The bottom line was that the B-17 force at Clark field did not have:
1) The intelligence to effectively strike Formosa airfields with the limited number of bombs available at Clark Field. There were no pre-war overflights of Formosa, no human intelligence and thus no intelligence photos for inexperience photo interpreters to work from,
2) The B-17 did not have the accuracy to strike ships at sea. See B-17
performance per pre-war doctrine at Midway, but unknown at the time,
3) Nor did the B-17 force have the logistical chops in its supporting fighter units — which lacked coolant for high altitude operations, had no way to put oxygen into their low pressure O2 tanks and were so short of .50 cal ammunition for its P-40s that there was no test firing of guns until combat commenced — to conduct escorted strikes at the B-17s normal operating altitudes anywhere within P-40 range,
5) The B-17 force at Clark Air field were pre B-17E models lacking tail guns and powered turret guns. Thus they were dead meat for Japanese A6M Zero/Zeke fighters with 20mm cannon on Formosa (See http://en.wikipedia.org/wiki/B-17_Flying_Fortress_variants and the photo below),
6) There was no effective early warning system at Clark Field, as then Captain Chennault’s exercise-tested-as-effective telephone, radio & binocular equipped ground observer system was drummed out of the Army Air Service (along with his person) as a threat to the heavy bombardment clique’s B-17 budget.
The pattern of Axis versus Allied air power in WW2 was that the two major Axis powers had made the transition to 1st-generation piston-engined monoplane fighters & bombers, and it took a year of these more advanced aircraft being in service before they could be used to best advantage in terms of proper logistics.
Then it took further months of combat to get proper tactical doctrine for this new equipment.
Germany had the Czech crisis, Spain and Poland to iron these things out before the main event in the Battle of France.
Japan had the Sino-Japanese War starting in 1937, plus major border incidents with Russia, before dropping down on the FEAF at Clark Field.
Clark field was too close to a modern, combat tested Japanese Air Force to survive and nothing Gen MacArthur did or didn’t do would have changed that outcome.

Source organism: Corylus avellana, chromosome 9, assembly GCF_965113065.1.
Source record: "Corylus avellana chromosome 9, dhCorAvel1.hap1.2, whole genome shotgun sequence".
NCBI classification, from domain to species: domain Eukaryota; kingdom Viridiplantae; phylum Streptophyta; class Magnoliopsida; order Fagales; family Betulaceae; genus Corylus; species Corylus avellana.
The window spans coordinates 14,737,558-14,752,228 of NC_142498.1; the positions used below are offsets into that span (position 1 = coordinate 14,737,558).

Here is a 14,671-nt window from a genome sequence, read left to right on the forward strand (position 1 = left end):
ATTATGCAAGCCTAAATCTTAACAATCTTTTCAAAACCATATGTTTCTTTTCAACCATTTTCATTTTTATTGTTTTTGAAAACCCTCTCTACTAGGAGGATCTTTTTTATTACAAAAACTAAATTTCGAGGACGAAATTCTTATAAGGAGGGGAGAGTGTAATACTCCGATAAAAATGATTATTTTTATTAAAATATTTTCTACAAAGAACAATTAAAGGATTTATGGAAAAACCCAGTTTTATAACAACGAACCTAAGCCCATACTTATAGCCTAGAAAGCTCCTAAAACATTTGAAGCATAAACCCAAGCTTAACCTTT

Both the blame-MacArthur line on the loss of the FEAF at Clark field, and the USAAF’s “If only the B-17’s struck first” propaganda defending General Hap Arnold’s and General Marshall’s reputations post-war, just are not supported by the facts.
Here are some figures of merit on B-17 WW2 combat performance, and points of USAAF doctrine/technology for consideration in the MacArthur’s FEAF debacle.
First figure of merit:
To hit one 60 ft. x 100 ft. target in WWII required 1500 B-17 sorties
carrying nine thousand 250 lb bombs because they had a circular error
probability of 3300 feet. 
Circular error probability is defined as 50% within the CEP circle
around the target and 50% landing somewhere else outside it.
That level of performance assumed,
1) Good daylight visibility and
2) Good target contrast from the background to achieve a good aim point.
A second figure of merit:
There were nineteen B-17s available to the FEAF at Clark Air field
with a maximum payload of 12 x 500 lb bombs for a total of 228 bombs
in one 19 sortie mission.
Point in fact; the FEAF B-17s only had 100 lb and 300 lb bombs to
work with.  And this was 12-15 months before USAAF armorers got
around to placing multiple lighter bombs on the B-17 500 lb. bomb
The Norden bomb site could only be set for one kind of bomb at a time,
so either different planes in the same formation carried different bomb
loads and dropped at different times, or mixed loads were used with
guaranteed misses for part of the load.
A third figure of merit:
The Japanese naval airfields on Formosa were fogged in, which was why their strike
arrived so late in the day at Clark field Dec 8, 1941.
It was years before the US Military deployed radio beam navigation for
night/bad weather bombing (LORAN) and it was February 1944 before the
H2X (AKA “Mickey set” or more properly the AN/APS-15) 3cm airborne
radar arrived in USAAF service in UK based B-17’s to aim bombs through
clouds and murk.  This also leaves out considerations of upper
level wind patterns over Formosa.
There was no effective way in 1941 for FEAF B-17’s to deliver their loads
of bombs through fog on Formosan airfields, to get in the first punch,
even if Macarthur had said yes sooner.
A fourth figure of merit:
The following is a partial list of Japanese military airfields on Formosa. 
(Home of 84 A6M2 Zero/Zeke fighters & 100 bombers used 8 Dec 1941 at Clark Field)
Harbor and airfield
Japanese airfield, located in the central portion of the island